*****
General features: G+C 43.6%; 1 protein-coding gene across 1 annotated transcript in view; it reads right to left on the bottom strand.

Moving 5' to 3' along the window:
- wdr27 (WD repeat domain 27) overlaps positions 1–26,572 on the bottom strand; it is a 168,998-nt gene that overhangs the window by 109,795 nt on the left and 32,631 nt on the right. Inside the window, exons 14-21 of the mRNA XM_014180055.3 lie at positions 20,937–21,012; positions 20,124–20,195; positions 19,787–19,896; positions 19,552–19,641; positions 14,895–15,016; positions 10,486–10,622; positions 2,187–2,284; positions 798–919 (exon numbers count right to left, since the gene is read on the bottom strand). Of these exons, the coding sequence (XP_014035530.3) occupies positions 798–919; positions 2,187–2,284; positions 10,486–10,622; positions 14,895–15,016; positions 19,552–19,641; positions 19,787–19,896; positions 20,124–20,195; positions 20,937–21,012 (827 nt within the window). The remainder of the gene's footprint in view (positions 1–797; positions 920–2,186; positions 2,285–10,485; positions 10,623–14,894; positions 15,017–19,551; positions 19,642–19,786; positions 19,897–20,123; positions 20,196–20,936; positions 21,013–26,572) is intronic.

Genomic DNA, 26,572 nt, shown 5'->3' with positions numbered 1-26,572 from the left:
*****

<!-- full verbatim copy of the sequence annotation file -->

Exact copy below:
General features: G+C 43.6%; 1 protein-coding gene across 1 annotated transcript in view; it reads right to left on the bottom strand.

Moving 5' to 3' along the window:
- wdr27 (WD repeat domain 27) overlaps positions 1–26,572 on the bottom strand; it is a 168,998-nt gene that overhangs the window by 109,795 nt on the left and 32,631 nt on the right. Inside the window, exons 14-21 of the mRNA XM_014180055.3 lie at positions 20,937–21,012; positions 20,124–20,195; positions 19,787–19,896; positions 19,552–19,641; positions 14,895–15,016; positions 10,486–10,622; positions 2,187–2,284; positions 798–919 (exon numbers count right to left, since the gene is read on the bottom strand). Of these exons, the coding sequence (XP_014035530.3) occupies positions 798–919; positions 2,187–2,284; positions 10,486–10,622; positions 14,895–15,016; positions 19,552–19,641; positions 19,787–19,896; positions 20,124–20,195; positions 20,937–21,012 (827 nt within the window). The remainder of the gene's footprint in view (positions 1–797; positions 920–2,186; positions 2,285–10,485; positions 10,623–14,894; positions 15,017–19,551; positions 19,642–19,786; positions 19,897–20,123; positions 20,196–20,936; positions 21,013–26,572) is intronic.

Genomic DNA, 26,572 nt, shown 5'->3' with positions numbered 1-26,572 from the left: